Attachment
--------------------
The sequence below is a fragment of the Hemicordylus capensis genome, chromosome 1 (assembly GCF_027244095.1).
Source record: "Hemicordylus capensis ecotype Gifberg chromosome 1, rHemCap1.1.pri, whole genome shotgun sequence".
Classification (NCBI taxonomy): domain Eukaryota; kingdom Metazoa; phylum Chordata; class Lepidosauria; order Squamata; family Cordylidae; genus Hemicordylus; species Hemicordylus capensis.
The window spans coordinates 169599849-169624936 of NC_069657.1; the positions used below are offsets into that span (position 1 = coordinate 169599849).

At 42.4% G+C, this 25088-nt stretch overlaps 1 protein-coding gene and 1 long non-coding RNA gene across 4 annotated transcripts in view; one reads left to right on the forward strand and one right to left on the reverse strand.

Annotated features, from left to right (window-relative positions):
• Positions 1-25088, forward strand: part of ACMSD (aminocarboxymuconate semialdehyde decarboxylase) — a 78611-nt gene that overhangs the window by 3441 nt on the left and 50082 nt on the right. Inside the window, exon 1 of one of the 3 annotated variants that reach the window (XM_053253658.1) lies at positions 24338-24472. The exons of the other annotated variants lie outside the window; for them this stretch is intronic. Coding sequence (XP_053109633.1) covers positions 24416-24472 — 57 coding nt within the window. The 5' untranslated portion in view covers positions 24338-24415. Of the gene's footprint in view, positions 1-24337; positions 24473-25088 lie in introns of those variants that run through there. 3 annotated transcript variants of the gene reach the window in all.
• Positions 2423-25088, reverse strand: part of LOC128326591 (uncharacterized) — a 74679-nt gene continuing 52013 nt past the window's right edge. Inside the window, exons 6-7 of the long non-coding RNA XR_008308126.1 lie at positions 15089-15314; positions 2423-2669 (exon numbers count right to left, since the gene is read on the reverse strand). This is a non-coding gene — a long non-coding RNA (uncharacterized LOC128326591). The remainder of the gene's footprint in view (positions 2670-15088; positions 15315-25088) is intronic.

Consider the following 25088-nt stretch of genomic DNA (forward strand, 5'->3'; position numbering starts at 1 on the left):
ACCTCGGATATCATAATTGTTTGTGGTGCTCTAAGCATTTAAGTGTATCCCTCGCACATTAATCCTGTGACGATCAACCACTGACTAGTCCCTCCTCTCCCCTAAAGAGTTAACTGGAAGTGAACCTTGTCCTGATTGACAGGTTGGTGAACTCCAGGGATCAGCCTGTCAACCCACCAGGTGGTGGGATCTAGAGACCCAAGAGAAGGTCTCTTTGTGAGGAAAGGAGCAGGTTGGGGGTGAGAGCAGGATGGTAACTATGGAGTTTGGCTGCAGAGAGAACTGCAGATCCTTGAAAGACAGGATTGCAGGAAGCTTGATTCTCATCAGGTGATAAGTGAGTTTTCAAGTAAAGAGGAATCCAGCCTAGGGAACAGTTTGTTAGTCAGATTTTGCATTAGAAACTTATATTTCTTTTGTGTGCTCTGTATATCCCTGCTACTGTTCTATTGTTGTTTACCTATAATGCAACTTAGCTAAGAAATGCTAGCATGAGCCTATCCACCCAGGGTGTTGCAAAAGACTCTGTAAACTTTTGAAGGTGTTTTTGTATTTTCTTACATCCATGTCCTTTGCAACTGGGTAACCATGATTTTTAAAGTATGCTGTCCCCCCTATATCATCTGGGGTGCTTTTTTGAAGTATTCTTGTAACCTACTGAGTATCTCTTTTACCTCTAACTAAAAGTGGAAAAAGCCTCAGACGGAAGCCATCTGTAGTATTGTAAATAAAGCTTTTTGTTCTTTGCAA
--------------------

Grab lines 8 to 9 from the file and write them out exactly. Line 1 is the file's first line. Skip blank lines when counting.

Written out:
• Positions 2423-25088, reverse strand: part of LOC128326591 (uncharacterized) — a 74679-nt gene continuing 52013 nt past the window's right edge. Inside the window, exons 6-7 of the long non-coding RNA XR_008308126.1 lie at positions 15089-15314; positions 2423-2669 (exon numbers count right to left, since the gene is read on the reverse strand). This is a non-coding gene — a long non-coding RNA (uncharacterized LOC128326591). The remainder of the gene's footprint in view (positions 2670-15088; positions 15315-25088) is intronic.

Consider the following 25088-nt stretch of genomic DNA (forward strand, 5'->3'; position numbering starts at 1 on the left):